Business is still booming for those electronic machines

THE huge expansion announced by the US computer company Gateway 2000 earlier this week will transform the young company into …

THE huge expansion announced by the US computer company Gateway 2000 earlier this week will transform the young company into one of the State's largest private sector employers.

Gateway bought its factory in Clonshaugh in August 1993, and shipped its first PC just six weeks later. By its second lull year of business, the company had European sales of $400 million.

Initially, the company planned to create 450 jobs in Dublin by the spring of this year, but quickly exceeded these projections and now has a staff of 1,100. By the time the company celebrates its fifth birthday in Europe in 1998, it should employ over 2,000 people. Gateway's performance in Europe and in its domestic market in the US is a testament to the huge growth enjoyed by the personal computer sector in recent years. But in this ever changing industry, which regularly has annual growth rates of 20 to 25 per cent, there are as many losers as winners.

The biggest loss was the closure of Digital's manufacturing plant in Ballybrit, Galway, when 780 staff lost their jobs. This was a bitter blow and continues to cast a shadow over the public's perception of US companies investing in Ireland. Yet for every Digital and Key Tronic - which shed more than 300 jobs this week - there is an Intel, a Gateway or a Dell. But even Digital - the company which many people think quit Ireland - has expanded dramatically over the past 18 months and now employs 1,100 people.

More recently, concerns about the future of the Apple plant in Cork were alleviated with the news that the implementation of its recovery plan would not result in job losses. Limerick based AST, which also had problems recently, appears to be in a much better position since Samsung took a large stake in the hardware company.

Ireland has had more winners than losers in recent years and has four of the top 10 PC hardware companies. But in such a fast moving sector, there are bound to be more disappointments and IDA Ireland has to ensure that it has a wide enough spread of PC and electronics business to cushion against the occasional failure or contraction. So far the strategy appears to be working as employment in the Irish electronics sector - software, PCs and components in the main - has expanded dramatically over the past 20 years.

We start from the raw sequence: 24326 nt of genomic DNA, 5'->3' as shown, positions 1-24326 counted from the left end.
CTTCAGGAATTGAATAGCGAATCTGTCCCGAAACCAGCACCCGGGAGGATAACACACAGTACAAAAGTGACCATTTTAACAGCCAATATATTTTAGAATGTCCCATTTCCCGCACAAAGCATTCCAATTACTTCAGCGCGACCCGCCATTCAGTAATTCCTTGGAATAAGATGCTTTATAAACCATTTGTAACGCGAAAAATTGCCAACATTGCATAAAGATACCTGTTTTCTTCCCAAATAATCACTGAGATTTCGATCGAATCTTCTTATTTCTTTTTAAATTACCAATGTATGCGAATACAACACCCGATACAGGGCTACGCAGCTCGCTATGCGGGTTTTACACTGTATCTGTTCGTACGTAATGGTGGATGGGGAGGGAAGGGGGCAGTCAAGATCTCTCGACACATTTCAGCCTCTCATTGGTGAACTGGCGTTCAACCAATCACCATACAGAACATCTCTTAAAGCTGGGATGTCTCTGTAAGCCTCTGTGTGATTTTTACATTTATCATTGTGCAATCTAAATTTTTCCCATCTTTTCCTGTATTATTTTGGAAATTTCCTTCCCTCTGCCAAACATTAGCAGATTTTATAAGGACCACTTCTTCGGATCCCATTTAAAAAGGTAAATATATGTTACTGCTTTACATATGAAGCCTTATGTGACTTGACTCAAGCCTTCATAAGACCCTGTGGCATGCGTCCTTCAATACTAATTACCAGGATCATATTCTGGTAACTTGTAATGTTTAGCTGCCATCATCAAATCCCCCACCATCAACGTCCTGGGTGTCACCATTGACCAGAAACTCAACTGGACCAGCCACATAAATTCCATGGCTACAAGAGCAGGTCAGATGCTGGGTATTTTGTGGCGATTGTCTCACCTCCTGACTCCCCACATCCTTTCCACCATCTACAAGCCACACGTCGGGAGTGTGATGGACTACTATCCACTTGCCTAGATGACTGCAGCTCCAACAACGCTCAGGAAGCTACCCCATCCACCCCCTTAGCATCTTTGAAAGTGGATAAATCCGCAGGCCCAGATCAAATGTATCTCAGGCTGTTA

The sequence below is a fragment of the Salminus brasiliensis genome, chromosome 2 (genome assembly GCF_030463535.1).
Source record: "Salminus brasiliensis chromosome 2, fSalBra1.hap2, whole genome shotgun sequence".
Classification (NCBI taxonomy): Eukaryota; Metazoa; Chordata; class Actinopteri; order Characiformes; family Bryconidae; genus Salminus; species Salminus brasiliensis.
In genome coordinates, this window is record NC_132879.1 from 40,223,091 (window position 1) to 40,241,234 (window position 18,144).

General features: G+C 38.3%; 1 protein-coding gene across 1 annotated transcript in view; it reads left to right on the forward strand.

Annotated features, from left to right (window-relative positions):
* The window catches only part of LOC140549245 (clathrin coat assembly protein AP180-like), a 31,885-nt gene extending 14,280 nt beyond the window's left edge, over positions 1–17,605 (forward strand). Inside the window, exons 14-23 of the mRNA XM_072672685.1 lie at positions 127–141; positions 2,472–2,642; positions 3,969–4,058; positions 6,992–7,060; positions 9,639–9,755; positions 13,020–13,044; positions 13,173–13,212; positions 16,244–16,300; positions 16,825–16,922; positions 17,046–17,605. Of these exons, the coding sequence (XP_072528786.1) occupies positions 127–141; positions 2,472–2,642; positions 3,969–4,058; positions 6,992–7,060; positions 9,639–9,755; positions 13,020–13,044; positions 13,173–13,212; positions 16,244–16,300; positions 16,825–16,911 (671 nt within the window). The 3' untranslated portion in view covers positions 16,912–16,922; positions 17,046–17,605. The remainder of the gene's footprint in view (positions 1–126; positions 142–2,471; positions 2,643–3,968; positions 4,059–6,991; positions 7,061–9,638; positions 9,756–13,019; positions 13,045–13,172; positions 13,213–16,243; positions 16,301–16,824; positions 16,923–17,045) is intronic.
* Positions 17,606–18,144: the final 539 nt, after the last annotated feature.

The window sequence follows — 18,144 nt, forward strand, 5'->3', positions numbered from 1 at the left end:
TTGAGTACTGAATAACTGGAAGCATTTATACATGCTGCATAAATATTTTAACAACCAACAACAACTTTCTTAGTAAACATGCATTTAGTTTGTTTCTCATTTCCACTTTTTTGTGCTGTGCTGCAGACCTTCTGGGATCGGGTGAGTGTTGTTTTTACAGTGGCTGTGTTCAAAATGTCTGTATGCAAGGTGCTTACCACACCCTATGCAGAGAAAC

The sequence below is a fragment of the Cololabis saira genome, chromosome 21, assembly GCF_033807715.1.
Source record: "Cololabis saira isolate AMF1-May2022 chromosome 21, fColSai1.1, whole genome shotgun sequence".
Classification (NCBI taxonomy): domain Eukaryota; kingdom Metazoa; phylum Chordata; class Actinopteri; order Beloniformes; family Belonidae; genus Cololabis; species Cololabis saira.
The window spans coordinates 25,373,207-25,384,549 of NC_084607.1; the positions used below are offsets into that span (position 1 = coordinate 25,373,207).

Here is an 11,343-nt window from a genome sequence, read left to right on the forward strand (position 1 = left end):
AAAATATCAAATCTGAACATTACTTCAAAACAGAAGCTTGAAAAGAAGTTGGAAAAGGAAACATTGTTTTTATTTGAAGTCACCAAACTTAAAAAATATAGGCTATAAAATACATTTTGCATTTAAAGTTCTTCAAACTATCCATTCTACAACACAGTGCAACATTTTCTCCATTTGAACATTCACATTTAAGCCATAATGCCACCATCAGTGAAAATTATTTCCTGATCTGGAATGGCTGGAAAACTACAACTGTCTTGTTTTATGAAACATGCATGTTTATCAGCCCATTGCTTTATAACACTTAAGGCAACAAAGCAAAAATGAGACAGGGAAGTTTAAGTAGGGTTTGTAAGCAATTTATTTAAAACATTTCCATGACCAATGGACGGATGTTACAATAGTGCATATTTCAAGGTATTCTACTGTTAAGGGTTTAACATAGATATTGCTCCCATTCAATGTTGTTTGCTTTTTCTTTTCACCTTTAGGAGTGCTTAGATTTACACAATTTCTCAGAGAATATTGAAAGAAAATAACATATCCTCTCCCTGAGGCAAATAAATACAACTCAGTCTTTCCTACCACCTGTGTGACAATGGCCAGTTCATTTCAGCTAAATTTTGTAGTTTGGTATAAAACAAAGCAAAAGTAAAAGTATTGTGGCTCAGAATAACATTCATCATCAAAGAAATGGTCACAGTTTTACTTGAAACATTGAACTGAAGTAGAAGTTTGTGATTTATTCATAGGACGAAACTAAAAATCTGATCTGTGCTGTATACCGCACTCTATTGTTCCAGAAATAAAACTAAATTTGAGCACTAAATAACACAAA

In 1975, there were 10,000 people employed in the sector, within 10 years this had risen to about 22,000. About 33,000 people are currently employed by computer/ electronics companies in the Republic and with many of the big players currently undergoing major expansions this figure should continue to grow.

In the last year, foreign owned electronics companies have announced the creation of a total of 8,500 new jobs and the Republic is currently taking 23 per cent of all new greenfield electronics investment in Europe.

The sector plays a huge role in the Irish economy as domestic and foreign owned firms pump billions of pounds into the economy in taxes, wages and the purchase of Irish goods, services, and supplies. During the past 2 1/2 years Gateway alone has contributed £400 million to the economy more than repaying the £10.1 million that it received in grants from IDA Ireland.

The slowdown in the PC industry during the first quarter of this year had lead to some US stock market analysts voicing concerns about the strength of the sector and downgrading certain key companies.

But Mr Kieran McGowan, IDA Ireland chief executive, points out that a slowdown in the computer industry means expansion of 15 to 20 per cent this year compared to growth of about 25 per cent in 1995. The growth might be slowing down, but it is still at a level which is the envy of many other sectors of the economy.

Mr McGowan believes that the slightly sluggish performance, which was mainly felt in the US market, is due to companies being too bullish in the run up to last Christmas rather than to an underlying weakness in the sector. "This is a temporary blip, due to people overstocking last year," he said.

He has recently returned from a series of meetings with Korean and Japanese electronics companies, and found them up beat about prospects for the medium term.

While the US market may be slowing somewhat, Europe is still strong and Ireland is also benefiting from the good performance of the direct sales sector.

Direct sales, which currently accounts for 30 per cent of the £50 billion worldwide PC market, is growing rapidly and Ireland is home to the two giants of the sector Gateway 2000 and Dell. Dell's Irish operation is growing strongly and according to figures released this week its Limerick manufacturing operation, which exports to a number of European markets, had sales of $467 million (£299 million) in the first quarter of this year - an increase of 34 per cent on the same period last year. Dell employs 1,400 people in Limerick and at its telesales and support centre in Bray, and has taken on 800 new staff over the past two years.

Mr McGowan said that he would still be bullish" about the PC sector despite the ongoing debate over the PC versus the network computer (NC). However, some in the industry argue that PCs will be replaced by NCs - simple cheap terminals which will receive software and information over networks such as the internet.

While the global PC versus NC debate looks set to rage, Mr McGowan and his colleagues can take comfort from two factors. The proponents of the NC claim that five of the top 10 PC hardware companies are interested in producing the new machines so chances are at least one NC company will be in the Republic, and Ireland is also home to major networking companies such as Cabletron and 3Com.

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